In the 60s and 70s Las Vegas was run on “juice.” Deals were done with a handshake and your word was your bond. Loyalty and relationships were valued. To some extent Las Vegas is still run that way.  Like Mayberry RFD, Las Vegas is a town of 2,000,000….run by 200.

In 2008 Las Vegas was ground zero for Depression 2.0. And as an Executive Recruiter I was right in the middle of it.  One week I had 120 job openings; the next week I had ten.  Tens of thousands lost their jobs instantly and Las Vegas went from the fast growing city in America to a long stream of people leaving on I15 due to the highest state unemployment rate in America.  And unfortunately, something else changed in 2008 – the people.

When I started my Executive Recruiting company in 2004 we were printing money. Mostly I was doing high tech, and with the unemployment rate at 4%, everyone was hiring. In 2008 the economy collapsed and there were two major changes in the candidate flow. First, integrity became a challenge.  Executives lied about their job title, tenure, compensation and education in an effort to secure employment.  Second, culturally many of the candidates came across as arrogant, self-centered and self-serving.  “Me, me, me.”  “Mine, mine, mine.”  Loyalty was off the table.  It’s all about “me getting mine.”  After ten years of dealing with this dysfunctional new culture, here are a few of the lessons I learned.

It’s NOT Las Vegas – One night at a mixer I was having the loyalty conversation with someone far smarter than myself when he said, “Mark, this is not a Las Vegas thing. I’m in Silicon Valley and we have you beat on this hands down.  It’s an not only an American cultural issue, it’s a global issue.” Lesson 1: This has nothing to do with Las Vegas; it’s a global cultural issue.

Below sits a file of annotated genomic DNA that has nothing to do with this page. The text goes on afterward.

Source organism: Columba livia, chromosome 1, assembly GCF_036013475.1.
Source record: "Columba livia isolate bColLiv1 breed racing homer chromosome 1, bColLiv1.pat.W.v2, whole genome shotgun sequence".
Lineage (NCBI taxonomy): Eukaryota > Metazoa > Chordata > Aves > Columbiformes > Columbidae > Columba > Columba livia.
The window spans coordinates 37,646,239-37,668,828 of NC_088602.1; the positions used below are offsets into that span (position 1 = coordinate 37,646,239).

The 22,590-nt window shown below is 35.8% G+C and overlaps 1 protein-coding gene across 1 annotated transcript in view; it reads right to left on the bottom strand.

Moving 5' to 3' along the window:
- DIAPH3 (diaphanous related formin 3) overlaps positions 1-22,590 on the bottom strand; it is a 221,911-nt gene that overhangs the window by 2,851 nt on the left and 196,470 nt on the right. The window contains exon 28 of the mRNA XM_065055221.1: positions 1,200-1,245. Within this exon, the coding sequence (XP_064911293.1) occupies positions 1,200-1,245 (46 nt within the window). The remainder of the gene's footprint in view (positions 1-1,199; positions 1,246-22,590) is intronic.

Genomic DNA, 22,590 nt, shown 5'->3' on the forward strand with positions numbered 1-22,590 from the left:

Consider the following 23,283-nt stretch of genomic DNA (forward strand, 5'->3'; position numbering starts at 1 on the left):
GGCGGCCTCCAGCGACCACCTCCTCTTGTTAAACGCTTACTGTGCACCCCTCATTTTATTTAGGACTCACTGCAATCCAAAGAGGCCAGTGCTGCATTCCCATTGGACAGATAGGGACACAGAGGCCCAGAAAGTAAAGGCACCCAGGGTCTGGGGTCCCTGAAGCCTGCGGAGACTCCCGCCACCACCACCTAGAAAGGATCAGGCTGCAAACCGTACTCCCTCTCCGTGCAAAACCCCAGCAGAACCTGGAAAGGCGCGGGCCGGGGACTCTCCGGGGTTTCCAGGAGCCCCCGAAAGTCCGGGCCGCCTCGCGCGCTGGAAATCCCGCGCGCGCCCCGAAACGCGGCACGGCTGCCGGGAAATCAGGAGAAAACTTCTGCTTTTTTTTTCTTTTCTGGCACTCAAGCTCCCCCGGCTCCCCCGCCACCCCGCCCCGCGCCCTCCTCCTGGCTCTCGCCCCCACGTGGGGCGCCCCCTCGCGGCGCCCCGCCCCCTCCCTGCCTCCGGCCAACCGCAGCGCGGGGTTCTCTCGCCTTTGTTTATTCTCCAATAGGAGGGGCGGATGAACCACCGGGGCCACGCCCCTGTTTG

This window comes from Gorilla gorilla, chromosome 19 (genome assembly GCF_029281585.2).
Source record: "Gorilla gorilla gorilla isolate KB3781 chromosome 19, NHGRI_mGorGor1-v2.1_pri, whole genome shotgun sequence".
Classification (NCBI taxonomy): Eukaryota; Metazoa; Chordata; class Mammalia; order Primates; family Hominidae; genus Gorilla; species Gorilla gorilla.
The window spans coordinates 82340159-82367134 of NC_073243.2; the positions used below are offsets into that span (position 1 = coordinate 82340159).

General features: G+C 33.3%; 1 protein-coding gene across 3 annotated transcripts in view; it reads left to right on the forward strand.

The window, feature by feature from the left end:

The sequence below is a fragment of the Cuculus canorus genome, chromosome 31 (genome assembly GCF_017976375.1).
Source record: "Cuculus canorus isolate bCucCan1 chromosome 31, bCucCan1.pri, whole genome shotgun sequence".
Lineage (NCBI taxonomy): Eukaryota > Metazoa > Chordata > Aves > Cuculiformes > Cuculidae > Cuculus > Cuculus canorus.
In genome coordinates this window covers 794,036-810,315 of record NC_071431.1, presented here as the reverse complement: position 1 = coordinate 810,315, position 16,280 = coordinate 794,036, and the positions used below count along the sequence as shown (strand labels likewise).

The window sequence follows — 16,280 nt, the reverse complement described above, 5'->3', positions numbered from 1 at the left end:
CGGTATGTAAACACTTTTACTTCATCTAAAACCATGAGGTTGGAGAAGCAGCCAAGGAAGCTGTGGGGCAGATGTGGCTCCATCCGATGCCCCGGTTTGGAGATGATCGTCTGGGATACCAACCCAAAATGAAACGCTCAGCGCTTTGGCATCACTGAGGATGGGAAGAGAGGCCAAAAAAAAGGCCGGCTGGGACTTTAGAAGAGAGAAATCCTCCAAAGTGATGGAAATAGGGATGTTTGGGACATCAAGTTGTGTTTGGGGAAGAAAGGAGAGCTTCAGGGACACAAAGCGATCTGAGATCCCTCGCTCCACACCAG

You Got Paid, Right? – My second lesson was learning that not everyone is grateful. The first time it happened was many years ago with a CIO in San Francisco.  Got her an amazing job.  She never said “thank you” or was heard from again…until she needed another job.  Many candidates are so self-absorbed they believe it is an honor and a privilege for me to represent them.  And how about the executives I placed that repaid me by using ANOTHER Recruiter instead of me?  You are saying, “No way! Who does that!”  But they do.  Lesson 2: You are an Executive Recruiter and this is what you get paid to do Not everyone wants to be my friend.  Not everyone says thank you.

New Captain, New Sailors – In many cases, when a new CEO shows up he/she makes drastic changes to the landscape. We call this “new Captain, new Sailors.”  The new CEO wants to surround himself with “his guys.”  That includes both employees and vendors.  Maybe you sell insurance and worked with an account for 30 years.  Never had an issue.  Saved them tons of money.  Supported them personally and professionally.  Does not matter – the new CEO comes in, and without any due diligence, you are gone.  I have been on the receiving end of this a couple times, and I have to say it is not much fun.  The unfortunate fact is that with respect to Las Vegas, many of these CEOs are not from Las Vegas, have never seen the inside of a casino and could care less about supporting our charities and community.  But I’m a big believer that everything happens for a reason, and in most cases, they get run off in a year.  Lesson 3: Everything happens for a reason. You can always wait out the bad guys.